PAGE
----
A very Happy New Year to you and welcome to my first blog, not just of the year, but of a whole new decade.
This is a great time to review how you feel about your working life. I know you can do it any time, but after a break is a good time to check in with yourself about what your feelings are about work.
Think back to last night. What were your feelings knowing that you were going to work the next morning? Which of the following best describes how you felt?
Think back over the last three or four months of 2019. On a scale of 0 to 10 (where 0 is never and 10 is every time), how often did you feel each of those on a Sunday night before going to work on a Monday? If you work a different pattern, think about the night before you went to work after a couple of days break.
Take a moment to review your responses. Were you mostly positive and looking forward to work? Or were you feeling a lot of negativity and distress about going to work?
Remember that your emotions are there to inform you. As my good friend, colleague, and Emotional Intelligence expert, Lisa Allen of Islanda puts it “emotions are just data”. How would you like to feel about work and your job? Take a moment to write that down, or at least stop and put it into words. How does that compare with how you’ve regularly felt over the last few months?
If there’s a mismatch, ask yourself this: what can I do, how could I choose to feel, or how could I look at work differently so that I feel a little bit more like I want to feel about my work and job role?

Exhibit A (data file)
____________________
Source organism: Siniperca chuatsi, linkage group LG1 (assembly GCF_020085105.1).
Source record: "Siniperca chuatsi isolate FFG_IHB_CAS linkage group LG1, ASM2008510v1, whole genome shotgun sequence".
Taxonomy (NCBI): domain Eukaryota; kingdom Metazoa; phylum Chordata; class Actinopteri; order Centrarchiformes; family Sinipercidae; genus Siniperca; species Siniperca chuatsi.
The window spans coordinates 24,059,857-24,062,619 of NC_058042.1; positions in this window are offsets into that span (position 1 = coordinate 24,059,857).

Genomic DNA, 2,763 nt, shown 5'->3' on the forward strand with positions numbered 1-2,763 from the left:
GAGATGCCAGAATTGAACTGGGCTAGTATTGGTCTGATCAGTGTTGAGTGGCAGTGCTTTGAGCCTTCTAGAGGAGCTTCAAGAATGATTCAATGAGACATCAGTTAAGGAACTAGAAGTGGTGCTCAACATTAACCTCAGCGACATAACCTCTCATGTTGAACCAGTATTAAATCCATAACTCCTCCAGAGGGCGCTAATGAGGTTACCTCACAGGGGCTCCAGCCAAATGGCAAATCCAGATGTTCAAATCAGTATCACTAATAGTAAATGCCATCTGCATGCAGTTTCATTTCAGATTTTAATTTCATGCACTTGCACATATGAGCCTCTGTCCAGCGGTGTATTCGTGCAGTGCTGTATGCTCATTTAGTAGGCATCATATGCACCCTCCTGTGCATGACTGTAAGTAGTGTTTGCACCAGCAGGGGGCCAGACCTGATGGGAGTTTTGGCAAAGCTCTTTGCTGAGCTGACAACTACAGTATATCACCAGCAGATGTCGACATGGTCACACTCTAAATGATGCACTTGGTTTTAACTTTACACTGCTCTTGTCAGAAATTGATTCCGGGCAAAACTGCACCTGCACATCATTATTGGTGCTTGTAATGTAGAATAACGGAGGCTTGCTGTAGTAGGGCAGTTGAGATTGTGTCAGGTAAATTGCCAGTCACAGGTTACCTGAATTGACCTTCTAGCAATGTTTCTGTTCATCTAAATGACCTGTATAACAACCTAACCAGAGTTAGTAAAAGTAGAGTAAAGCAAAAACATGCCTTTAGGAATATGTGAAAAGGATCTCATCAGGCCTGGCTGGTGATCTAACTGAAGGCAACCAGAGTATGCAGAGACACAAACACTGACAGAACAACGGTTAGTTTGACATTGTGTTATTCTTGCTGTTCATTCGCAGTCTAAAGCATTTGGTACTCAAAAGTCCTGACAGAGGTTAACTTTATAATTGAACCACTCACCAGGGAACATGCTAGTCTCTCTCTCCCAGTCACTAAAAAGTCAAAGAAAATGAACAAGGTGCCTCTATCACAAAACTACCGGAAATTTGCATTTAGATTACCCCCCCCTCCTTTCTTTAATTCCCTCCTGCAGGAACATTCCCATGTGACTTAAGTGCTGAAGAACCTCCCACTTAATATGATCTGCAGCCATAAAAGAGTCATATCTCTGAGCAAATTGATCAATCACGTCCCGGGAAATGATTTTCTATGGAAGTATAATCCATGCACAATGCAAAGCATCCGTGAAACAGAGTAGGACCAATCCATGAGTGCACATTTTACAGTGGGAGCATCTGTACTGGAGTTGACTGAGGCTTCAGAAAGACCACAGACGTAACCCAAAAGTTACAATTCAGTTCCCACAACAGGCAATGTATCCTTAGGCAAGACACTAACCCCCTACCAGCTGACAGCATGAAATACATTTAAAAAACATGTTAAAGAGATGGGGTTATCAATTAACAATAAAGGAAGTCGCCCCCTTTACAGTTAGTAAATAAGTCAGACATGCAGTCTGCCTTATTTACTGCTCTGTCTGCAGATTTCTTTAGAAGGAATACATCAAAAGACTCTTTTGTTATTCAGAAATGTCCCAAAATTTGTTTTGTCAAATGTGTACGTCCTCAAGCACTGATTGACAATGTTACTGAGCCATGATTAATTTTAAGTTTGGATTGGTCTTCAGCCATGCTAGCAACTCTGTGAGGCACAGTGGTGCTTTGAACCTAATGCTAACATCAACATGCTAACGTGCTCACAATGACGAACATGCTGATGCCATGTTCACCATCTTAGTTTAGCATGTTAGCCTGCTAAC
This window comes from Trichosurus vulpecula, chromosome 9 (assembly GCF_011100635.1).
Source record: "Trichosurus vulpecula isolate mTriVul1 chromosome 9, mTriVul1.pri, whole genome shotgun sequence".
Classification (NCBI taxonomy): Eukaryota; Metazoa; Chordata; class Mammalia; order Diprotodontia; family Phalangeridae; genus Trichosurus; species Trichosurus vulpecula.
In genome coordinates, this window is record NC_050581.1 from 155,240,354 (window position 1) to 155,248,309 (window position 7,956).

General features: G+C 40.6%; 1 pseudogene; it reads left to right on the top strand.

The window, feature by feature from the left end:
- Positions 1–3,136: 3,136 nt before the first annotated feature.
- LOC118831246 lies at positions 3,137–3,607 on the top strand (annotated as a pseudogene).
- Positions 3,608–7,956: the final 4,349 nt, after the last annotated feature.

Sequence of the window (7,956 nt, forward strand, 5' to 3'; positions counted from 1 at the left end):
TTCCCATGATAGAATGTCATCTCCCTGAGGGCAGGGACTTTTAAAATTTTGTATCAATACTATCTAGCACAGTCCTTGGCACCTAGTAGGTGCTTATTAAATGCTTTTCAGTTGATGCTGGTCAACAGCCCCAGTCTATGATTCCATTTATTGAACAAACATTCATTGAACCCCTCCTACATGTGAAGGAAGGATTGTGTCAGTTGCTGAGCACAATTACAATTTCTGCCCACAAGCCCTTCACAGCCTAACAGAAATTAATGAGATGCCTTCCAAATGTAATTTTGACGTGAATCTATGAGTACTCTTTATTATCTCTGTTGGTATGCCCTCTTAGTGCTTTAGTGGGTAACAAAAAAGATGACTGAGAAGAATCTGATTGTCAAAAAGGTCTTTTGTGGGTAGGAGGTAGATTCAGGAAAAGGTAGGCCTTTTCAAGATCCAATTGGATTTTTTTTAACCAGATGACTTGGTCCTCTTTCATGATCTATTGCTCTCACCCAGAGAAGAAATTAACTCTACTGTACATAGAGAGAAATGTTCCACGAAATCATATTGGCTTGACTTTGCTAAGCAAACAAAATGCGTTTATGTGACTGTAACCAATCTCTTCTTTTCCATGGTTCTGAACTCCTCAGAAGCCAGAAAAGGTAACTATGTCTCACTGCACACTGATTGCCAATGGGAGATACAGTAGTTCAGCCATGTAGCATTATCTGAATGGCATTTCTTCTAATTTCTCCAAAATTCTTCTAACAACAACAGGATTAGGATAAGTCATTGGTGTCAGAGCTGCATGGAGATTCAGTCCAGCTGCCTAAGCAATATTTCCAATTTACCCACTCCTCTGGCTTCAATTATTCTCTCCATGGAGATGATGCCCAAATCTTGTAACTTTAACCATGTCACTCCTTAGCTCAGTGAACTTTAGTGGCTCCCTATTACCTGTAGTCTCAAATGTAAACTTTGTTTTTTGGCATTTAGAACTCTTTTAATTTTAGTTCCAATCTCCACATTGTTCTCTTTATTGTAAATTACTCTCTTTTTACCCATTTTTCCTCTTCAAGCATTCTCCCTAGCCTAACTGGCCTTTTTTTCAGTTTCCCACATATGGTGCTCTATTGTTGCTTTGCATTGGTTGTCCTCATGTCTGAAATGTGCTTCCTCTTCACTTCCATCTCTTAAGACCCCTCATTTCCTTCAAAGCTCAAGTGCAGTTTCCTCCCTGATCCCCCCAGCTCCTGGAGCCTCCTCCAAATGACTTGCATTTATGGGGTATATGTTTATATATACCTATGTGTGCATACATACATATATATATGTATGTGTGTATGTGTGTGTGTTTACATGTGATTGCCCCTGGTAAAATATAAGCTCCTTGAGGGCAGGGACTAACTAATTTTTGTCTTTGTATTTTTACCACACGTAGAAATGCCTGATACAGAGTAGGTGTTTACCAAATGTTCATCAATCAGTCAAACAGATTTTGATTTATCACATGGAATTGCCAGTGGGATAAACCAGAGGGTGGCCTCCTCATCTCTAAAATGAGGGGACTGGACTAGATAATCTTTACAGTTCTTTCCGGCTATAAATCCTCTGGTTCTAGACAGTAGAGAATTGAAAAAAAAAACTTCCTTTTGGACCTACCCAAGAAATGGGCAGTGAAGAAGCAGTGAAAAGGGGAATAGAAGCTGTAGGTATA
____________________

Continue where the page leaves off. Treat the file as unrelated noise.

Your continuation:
Lets give you an example:
What was the situation?
A client I worked with last year was in her mid-30s, with a young family and struggling to find any satisfaction or fulfilment in her work. She wanted to find a new direction and new job.
How did we resolve it?
We worked together over six sessions, looking at what inspired her, what an ideal job would look like for her, and how to identify and explore new options. I helped her to explore similar and different roles, different industries and even at self-employment and what that might entail. We looked at what needed to happen in work to support the lifestyle she wanted with her family.
What was the outcome?
By understanding what “floated her boat” in her career, and how she could balance fulfilment at work with family and other activities, she realised that she’s in the right place – for now. But, whilst she enjoys work again now, she also knows that in a couple of years she might want to move on and now has the skills and a strategy to make that move and know when to make it.
Actions for you:
If you had a gap between how you want to feel about work and how you actually feel, take action to do something different, or change the way you look at work by focussing on the good things in your job.
To explore further, book one of the free discovery sessions I currently offer (click here) to explore what you can do differently. It’s free and will only take 20 minutes.
It all links to one of my favourite mindsets: If you always do what you always did, you’ll always get what you always got.
So, if you’re not enjoying work and you seriously want things to change, you have to do something.
If you want to explore more about how your mindset can help you have less stress at work, explore my August Blog series:
Aug 5th: Being in charge of your emotions
Aug 19th: Finding calm and reducing stress
Aug 26th: Three actions for a success mindset
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